Adequacy of ex gratia payment to remedy mistake by Customs
NZ Customs officer rejected passenger on flight because water damage on passport—Ombudsman found officers failed to process the passport adequately and caused considerable cost to passenger because of this failure—complainant upheld and complainant received full payment to cover financial losses
A complaint was made to the Ombudsman about the decision of New Zealand Customs Service to offer the complainant an ex gratia payment of $200 for causing him to miss a flight to Australia due to minor water damage to his passport.
The complainant, who had been successfully checked in by his airline, was prevented from boarding his flight by Customs after it rejected his passport because it appeared to be damaged by exposure to water. The complainant was sent back to the airline to seek confirmation that his passport would be accepted by Australian authorities. The airline could not provide the confirmation required and the complainant was therefore not allowed to board the flight which departed without him.
As he needed to be in Melbourne the next day, the complainant had to fly to Auckland to catch the next available flight from New Zealand at 7am the following morning. He also had to obtain an emergency passport. The cost of last minute flights, overnight accommodation in Auckland and an emergency passport, was $1143.13.
Before offering the ex gratia payment, Customs acknowledged that its actions were inconsistent with its procedures, that its officials omitted to test the passport in an electronic reader and that the responsibility for whether a passport is acceptable for travel purposes rests with the airline.
The Ombudsman notified Customs of his intention to investigate the complaint and requested comment on the concern that, in light of Customs’ acknowledged departure from its own procedures, the amount of ex gratia payment offered was substantially less than the financial loss suffered by the complainant.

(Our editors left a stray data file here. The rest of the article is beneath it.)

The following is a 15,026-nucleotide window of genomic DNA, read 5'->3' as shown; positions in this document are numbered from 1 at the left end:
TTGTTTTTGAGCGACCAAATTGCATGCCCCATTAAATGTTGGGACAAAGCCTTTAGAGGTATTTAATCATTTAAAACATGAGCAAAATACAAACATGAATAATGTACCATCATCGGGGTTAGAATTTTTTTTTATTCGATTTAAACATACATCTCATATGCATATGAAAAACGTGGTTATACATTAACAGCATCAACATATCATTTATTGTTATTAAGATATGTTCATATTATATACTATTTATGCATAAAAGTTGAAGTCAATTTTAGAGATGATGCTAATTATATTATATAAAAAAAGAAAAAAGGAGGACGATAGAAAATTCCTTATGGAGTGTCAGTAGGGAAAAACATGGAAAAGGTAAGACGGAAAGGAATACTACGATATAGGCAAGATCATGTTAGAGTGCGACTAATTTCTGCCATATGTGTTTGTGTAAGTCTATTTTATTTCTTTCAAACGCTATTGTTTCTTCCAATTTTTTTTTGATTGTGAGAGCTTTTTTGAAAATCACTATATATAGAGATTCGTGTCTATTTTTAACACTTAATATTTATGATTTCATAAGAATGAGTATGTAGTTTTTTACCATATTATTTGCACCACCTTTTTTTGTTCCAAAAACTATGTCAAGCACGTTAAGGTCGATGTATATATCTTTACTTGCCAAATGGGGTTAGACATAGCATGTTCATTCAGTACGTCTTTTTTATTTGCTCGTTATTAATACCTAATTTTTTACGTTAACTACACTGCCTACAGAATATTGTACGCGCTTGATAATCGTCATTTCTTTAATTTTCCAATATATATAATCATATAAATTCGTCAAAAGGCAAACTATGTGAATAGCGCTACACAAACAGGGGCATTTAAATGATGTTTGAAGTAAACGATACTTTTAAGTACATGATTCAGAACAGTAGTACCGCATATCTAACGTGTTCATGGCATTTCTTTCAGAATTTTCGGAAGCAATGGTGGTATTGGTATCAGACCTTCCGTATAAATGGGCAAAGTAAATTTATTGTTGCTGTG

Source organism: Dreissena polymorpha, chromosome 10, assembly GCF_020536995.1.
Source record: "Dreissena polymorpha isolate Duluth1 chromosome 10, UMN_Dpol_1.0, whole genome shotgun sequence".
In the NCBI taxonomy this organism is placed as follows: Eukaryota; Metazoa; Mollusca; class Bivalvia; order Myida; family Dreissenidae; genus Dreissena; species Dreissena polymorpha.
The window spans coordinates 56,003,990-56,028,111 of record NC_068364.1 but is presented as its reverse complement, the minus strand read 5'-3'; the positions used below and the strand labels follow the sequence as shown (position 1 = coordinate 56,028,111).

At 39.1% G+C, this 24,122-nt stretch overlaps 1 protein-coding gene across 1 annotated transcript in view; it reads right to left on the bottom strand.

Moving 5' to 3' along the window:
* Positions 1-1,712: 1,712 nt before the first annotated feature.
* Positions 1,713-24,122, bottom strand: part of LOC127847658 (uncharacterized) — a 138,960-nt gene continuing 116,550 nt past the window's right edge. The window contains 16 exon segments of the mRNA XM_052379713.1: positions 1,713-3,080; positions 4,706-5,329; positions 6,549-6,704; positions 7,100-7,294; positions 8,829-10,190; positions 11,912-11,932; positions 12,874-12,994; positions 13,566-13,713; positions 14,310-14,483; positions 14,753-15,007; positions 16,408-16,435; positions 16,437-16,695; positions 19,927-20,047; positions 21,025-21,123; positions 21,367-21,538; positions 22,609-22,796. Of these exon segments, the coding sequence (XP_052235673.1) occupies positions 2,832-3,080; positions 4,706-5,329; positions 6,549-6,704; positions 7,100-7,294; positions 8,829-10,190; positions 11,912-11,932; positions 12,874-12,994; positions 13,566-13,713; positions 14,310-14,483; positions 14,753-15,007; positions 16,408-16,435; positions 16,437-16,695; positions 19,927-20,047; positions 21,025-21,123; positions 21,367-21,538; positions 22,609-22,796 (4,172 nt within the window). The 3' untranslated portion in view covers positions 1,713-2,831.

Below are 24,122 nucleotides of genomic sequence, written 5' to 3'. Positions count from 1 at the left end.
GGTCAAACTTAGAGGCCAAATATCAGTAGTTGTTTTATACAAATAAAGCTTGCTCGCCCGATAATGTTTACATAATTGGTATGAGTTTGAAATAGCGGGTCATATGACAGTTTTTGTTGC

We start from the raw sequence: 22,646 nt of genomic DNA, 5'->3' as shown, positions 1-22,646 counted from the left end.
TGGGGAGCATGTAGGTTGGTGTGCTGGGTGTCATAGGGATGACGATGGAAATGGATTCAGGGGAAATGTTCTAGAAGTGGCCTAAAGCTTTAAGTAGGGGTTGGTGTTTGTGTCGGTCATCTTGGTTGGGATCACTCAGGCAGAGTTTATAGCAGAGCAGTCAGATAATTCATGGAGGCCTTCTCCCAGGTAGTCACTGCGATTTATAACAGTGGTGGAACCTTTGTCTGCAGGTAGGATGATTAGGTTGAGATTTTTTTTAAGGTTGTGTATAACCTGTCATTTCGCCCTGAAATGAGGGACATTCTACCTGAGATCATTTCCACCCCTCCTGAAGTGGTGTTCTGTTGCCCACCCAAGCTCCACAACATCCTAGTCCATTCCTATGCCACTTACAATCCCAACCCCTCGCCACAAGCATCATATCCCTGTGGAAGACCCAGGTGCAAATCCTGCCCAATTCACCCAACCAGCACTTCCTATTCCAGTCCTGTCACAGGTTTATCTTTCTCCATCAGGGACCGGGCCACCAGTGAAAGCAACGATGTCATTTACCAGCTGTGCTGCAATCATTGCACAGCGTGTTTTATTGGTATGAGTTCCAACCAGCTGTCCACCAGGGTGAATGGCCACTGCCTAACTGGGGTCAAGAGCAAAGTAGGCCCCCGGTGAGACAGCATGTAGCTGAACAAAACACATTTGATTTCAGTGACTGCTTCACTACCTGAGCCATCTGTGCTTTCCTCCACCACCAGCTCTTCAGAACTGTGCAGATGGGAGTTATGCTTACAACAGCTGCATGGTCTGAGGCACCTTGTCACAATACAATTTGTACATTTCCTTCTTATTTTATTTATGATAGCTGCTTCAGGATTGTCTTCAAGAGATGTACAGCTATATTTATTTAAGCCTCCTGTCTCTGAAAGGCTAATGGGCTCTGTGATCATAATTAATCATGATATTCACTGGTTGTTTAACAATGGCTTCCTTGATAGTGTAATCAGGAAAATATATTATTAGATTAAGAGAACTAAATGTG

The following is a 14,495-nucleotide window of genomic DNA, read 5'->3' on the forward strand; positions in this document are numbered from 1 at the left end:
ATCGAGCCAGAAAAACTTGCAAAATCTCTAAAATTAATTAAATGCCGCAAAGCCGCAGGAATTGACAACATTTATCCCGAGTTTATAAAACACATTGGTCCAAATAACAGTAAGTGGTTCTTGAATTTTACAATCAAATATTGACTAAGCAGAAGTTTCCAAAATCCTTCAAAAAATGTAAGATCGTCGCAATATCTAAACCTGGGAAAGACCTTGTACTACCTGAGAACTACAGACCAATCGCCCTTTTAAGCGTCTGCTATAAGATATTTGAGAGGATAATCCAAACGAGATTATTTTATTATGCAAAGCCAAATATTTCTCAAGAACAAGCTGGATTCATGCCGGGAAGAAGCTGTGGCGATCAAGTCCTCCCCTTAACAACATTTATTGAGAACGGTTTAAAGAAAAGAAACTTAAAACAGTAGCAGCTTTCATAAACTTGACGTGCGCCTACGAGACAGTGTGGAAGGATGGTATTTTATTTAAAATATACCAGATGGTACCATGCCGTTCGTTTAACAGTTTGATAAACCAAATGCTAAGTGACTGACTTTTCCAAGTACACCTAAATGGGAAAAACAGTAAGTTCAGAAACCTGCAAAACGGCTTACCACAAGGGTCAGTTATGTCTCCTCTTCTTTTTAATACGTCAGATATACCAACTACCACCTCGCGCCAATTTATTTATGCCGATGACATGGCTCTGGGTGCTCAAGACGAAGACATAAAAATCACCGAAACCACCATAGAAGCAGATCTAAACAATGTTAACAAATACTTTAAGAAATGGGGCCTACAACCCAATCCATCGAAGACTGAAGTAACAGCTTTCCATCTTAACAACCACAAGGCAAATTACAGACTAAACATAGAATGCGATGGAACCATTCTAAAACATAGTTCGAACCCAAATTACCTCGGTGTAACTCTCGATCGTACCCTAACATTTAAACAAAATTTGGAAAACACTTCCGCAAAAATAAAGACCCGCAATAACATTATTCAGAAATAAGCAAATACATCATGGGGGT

Customs initially argued that it did not accept full liability for the incident because the decision to offload the complainant was made by airline staff, and that therefore the ex gratia payment was adequate.
The Ombudsman considered the combined evidence of the complainant, the Customs officials, airline staff and airport camera footage, and was satisfied that Customs’ acknowledged failure to follow its own well documented procedures was the main cause of the incident.
The Ombudsman formed the provisional opinion that the ex gratia payment was unreasonable because it did not cover the financial loss suffered by the complainant, and that the complainant was owed an apology in light of the stress caused by the incident.
The Ombudsman gave Customs an opportunity to comment on his provisional opinion.
Customs reviewed its position and agreed to an ex gratia payment covering the full amount of the financial loss caused and apologised in writing to the complainant.
The Ombudsman concluded that the ex gratia payment offered had been unreasonable, but in light of the remedial action taken by Customs, no recommendation was necessary.
This case note is published under the authority of the Ombudsmen Rules 1989. It sets out an Ombudsman’s view on the facts of a particular case. It should not be taken as establishing any legal precedent that would bind an Ombudsman in future.